For months, as the world’s largest vaccine companies jumped into COVID-19 research and inked partnerships, Merck was conspicuously quiet. That changed in late April when the drug giant unveiled some of its early efforts—and now, Merck is publicly unveiling a vaccine partnership with the U.S. government, a biotech buyout and an R&D pact for a potential therapeutic.
In an update Tuesday, Merck said it’s partnering with nonprofit research group IAVI on a preclinical vaccine candidate based on the same platform used by Merck's Ervebo, the wold's only licensed Ebola shot.
With the help of $38 million in backing from the U.S. government’s BARDA agency, the pair aim to start human trials “later in 2020.” The idea is to deliver rapid immunity with just one dose of the potential shot. The two will work through development steps together, and Merck will handle regulatory filings.
Meanwhile, Merck is buying privately held Swiss biotech Themis for access to a potential COVID-19 vaccine developed by the biotech and its partner, Institut Pasteur. And on the therapeutic side, Merck said it's teaming with Ridgeback Bio on a potential COVID-19 antiviral.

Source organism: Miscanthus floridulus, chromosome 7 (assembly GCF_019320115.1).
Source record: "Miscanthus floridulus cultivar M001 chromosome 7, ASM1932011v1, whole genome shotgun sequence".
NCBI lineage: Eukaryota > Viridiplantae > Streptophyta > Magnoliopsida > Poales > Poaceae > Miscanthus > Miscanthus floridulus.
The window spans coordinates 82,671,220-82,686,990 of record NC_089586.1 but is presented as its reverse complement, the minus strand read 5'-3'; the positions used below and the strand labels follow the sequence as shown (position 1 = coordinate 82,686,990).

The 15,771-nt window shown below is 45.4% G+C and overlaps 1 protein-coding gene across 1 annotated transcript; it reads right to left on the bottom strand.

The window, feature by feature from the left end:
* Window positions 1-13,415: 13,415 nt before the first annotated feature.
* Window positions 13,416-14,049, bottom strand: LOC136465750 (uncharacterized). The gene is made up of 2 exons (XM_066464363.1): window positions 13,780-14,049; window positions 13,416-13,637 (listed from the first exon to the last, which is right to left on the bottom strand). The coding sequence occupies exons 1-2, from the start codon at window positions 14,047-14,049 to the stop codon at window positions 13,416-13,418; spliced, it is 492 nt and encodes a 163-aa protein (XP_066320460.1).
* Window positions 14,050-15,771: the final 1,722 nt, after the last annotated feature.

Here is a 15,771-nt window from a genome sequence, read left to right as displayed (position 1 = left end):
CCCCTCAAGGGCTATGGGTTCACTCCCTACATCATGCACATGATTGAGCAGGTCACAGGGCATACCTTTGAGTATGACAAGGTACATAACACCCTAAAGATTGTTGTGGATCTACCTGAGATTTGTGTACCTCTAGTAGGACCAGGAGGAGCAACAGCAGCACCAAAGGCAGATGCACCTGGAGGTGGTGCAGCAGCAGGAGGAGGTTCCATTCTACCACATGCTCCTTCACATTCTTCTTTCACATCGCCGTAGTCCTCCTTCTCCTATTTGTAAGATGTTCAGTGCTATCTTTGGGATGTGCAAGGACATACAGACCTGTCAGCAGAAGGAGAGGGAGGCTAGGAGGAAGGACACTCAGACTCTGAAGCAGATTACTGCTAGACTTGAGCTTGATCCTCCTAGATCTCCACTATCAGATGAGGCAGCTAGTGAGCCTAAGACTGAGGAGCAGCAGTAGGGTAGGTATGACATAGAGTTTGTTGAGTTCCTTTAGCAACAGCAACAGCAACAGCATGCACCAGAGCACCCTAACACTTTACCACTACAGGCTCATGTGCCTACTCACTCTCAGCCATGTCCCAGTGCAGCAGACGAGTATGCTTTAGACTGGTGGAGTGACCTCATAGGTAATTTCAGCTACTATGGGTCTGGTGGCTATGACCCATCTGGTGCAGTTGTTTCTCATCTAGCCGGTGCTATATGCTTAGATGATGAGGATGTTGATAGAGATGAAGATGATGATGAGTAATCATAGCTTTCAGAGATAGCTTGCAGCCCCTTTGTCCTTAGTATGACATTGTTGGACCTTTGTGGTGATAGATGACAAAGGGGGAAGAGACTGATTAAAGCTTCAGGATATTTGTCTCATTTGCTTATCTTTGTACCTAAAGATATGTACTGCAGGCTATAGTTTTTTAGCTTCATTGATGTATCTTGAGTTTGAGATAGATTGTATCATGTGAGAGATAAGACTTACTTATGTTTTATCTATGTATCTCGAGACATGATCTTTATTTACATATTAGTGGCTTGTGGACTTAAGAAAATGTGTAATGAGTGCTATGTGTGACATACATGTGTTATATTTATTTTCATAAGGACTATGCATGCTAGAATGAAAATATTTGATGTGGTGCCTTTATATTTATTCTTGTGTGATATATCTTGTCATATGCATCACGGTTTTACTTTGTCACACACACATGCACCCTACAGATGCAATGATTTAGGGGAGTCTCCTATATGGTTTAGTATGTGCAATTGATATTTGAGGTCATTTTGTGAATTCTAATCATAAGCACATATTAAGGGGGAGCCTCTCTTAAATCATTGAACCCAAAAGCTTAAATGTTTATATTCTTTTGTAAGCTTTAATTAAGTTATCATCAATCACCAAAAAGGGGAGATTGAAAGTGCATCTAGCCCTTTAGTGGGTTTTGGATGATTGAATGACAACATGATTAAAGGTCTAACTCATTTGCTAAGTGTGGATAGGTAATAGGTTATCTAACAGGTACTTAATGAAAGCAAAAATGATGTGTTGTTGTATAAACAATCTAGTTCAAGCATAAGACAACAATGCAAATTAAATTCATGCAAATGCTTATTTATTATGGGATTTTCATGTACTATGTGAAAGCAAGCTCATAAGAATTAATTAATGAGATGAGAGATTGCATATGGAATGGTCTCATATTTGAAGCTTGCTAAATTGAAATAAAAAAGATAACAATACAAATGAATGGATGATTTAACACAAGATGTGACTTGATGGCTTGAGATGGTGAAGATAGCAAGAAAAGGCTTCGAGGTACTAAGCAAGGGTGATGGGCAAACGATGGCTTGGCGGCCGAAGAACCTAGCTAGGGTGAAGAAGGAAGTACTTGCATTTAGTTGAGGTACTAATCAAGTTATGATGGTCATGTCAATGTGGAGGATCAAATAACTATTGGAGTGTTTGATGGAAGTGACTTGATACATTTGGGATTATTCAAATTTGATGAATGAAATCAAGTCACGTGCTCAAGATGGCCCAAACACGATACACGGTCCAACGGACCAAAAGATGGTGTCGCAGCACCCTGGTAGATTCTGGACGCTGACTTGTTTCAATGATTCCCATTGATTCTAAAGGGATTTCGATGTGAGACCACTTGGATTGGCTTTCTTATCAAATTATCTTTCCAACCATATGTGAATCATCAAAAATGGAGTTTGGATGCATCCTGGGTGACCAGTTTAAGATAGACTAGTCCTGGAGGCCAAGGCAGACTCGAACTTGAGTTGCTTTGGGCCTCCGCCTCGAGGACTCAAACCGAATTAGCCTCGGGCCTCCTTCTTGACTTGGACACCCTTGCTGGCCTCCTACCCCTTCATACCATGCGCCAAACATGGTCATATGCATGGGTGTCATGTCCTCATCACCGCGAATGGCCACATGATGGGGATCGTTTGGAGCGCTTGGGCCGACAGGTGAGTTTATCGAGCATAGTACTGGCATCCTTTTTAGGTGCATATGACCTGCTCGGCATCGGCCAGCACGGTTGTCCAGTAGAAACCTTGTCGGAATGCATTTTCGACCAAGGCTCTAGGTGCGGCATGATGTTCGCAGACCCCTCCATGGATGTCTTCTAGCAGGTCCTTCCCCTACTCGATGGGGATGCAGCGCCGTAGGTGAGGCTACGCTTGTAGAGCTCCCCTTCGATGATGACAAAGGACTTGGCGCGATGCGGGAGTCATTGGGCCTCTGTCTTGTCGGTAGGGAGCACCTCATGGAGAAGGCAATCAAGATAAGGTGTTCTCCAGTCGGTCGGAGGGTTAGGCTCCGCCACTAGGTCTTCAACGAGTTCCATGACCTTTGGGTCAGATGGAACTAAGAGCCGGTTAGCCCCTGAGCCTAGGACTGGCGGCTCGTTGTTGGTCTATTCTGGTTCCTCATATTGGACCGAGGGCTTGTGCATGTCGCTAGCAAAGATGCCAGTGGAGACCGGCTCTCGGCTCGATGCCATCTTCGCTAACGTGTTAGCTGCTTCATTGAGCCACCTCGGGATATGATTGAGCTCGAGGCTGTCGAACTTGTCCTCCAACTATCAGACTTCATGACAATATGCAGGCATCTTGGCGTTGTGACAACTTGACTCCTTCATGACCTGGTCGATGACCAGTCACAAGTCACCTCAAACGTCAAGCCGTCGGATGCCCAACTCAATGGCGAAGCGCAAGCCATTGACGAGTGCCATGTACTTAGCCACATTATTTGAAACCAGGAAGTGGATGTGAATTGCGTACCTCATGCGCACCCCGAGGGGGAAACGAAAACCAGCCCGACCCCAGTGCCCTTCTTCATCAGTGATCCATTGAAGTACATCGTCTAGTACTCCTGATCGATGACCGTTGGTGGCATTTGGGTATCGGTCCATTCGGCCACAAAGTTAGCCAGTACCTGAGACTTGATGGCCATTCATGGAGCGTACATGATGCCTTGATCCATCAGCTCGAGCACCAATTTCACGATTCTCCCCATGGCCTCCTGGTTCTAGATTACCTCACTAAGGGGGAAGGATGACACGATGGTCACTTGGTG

The moves are Merck's first public efforts amid biopharma's larger war on COVID-19, and they follow word in April that the drugmaker was embarking on a "broad-based development program" targeting the novel coronavirus. Merck had "teams of scientists" scanning drugs and vaccines that might work, the company said at the time, as discussions with potential partners were ongoing.
But unlike some of his peers, Merck CEO Ken Frazier isn't touting a quick fix. In an interview with the Financial Times, Frazier said the 12- to 18-month timeline often floated for COVID-19 vaccines is "very aggressive" and "not something I would put out there that I would want to hold Merck to."
"You want to make sure that when you put a vaccine into millions if not billions of people, it is safe,” he told the newspaper. Large clinical trials sometimes take years to complete, he pointed out.
Merck's Tuesday deals come more than three months after J&J teamed up with the U.S. government on COVID-19 research, and more than two months after Pfizer partnered with BioNTech. For their part, Sanofi and GlaxoSmithKline inked an unprecedented partnership in mid-April. AstraZeneca and the University of Oxford teamed up in late April.